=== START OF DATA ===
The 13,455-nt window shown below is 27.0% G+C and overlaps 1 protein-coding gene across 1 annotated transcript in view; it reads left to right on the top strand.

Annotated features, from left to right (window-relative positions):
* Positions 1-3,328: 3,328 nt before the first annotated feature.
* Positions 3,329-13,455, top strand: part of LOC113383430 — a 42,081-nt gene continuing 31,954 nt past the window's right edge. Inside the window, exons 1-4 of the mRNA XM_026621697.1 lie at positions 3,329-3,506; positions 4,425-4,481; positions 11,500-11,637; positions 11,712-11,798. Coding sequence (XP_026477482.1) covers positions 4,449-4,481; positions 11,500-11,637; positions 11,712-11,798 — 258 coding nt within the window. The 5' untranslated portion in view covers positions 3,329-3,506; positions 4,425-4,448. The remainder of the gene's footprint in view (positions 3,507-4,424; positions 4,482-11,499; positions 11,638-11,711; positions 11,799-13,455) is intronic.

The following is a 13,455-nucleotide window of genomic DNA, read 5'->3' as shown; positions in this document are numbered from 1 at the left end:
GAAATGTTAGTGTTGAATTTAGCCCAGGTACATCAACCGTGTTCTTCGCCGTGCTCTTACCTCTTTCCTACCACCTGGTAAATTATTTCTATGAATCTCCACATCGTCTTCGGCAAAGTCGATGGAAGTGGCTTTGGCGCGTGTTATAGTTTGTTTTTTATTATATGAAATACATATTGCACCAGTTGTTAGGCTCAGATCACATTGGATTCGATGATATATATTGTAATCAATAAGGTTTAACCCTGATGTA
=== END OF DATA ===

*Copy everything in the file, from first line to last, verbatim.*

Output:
The 13,455-nt window shown below is 27.0% G+C and overlaps 1 protein-coding gene across 1 annotated transcript in view; it reads left to right on the top strand.

Annotated features, from left to right (window-relative positions):
* Positions 1-3,328: 3,328 nt before the first annotated feature.
* Positions 3,329-13,455, top strand: part of LOC113383430 — a 42,081-nt gene continuing 31,954 nt past the window's right edge. Inside the window, exons 1-4 of the mRNA XM_026621697.1 lie at positions 3,329-3,506; positions 4,425-4,481; positions 11,500-11,637; positions 11,712-11,798. Coding sequence (XP_026477482.1) covers positions 4,449-4,481; positions 11,500-11,637; positions 11,712-11,798 — 258 coding nt within the window. The 5' untranslated portion in view covers positions 3,329-3,506; positions 4,425-4,448. The remainder of the gene's footprint in view (positions 3,507-4,424; positions 4,482-11,499; positions 11,638-11,711; positions 11,799-13,455) is intronic.

The following is a 13,455-nucleotide window of genomic DNA, read 5'->3' as shown; positions in this document are numbered from 1 at the left end:
GAAATGTTAGTGTTGAATTTAGCCCAGGTACATCAACCGTGTTCTTCGCCGTGCTCTTACCTCTTTCCTACCACCTGGTAAATTATTTCTATGAATCTCCACATCGTCTTCGGCAAAGTCGATGGAAGTGGCTTTGGCGCGTGTTATAGTTTGTTTTTTATTATATGAAATACATATTGCACCAGTTGTTAGGCTCAGATCACATTGGATTCGATGATATATATTGTAATCAATAAGGTTTAACCCTGATGTA